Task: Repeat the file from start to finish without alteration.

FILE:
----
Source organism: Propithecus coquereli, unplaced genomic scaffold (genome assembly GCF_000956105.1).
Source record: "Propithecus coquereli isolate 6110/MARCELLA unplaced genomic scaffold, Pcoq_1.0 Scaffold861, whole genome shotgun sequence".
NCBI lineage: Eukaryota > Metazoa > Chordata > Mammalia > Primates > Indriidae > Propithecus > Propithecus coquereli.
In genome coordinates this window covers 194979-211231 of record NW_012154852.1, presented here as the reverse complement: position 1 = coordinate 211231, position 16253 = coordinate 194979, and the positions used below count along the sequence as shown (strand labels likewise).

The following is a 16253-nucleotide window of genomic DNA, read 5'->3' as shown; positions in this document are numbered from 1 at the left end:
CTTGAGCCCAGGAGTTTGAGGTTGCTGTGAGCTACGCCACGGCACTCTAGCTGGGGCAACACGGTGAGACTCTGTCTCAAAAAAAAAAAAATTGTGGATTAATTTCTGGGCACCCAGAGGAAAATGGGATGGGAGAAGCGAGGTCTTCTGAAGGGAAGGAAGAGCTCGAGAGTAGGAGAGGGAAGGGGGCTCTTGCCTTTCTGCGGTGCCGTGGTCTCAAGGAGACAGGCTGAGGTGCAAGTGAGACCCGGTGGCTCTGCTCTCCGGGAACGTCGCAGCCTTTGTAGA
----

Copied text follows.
Source organism: Propithecus coquereli, unplaced genomic scaffold (genome assembly GCF_000956105.1).
Source record: "Propithecus coquereli isolate 6110/MARCELLA unplaced genomic scaffold, Pcoq_1.0 Scaffold861, whole genome shotgun sequence".
NCBI lineage: Eukaryota > Metazoa > Chordata > Mammalia > Primates > Indriidae > Propithecus > Propithecus coquereli.
In genome coordinates this window covers 194979-211231 of record NW_012154852.1, presented here as the reverse complement: position 1 = coordinate 211231, position 16253 = coordinate 194979, and the positions used below count along the sequence as shown (strand labels likewise).

The following is a 16253-nucleotide window of genomic DNA, read 5'->3' as shown; positions in this document are numbered from 1 at the left end:
CTTGAGCCCAGGAGTTTGAGGTTGCTGTGAGCTACGCCACGGCACTCTAGCTGGGGCAACACGGTGAGACTCTGTCTCAAAAAAAAAAAAATTGTGGATTAATTTCTGGGCACCCAGAGGAAAATGGGATGGGAGAAGCGAGGTCTTCTGAAGGGAAGGAAGAGCTCGAGAGTAGGAGAGGGAAGGGGGCTCTTGCCTTTCTGCGGTGCCGTGGTCTCAAGGAGACAGGCTGAGGTGCAAGTGAGACCCGGTGGCTCTGCTCTCCGGGAACGTCGCAGCCTTTGTAGA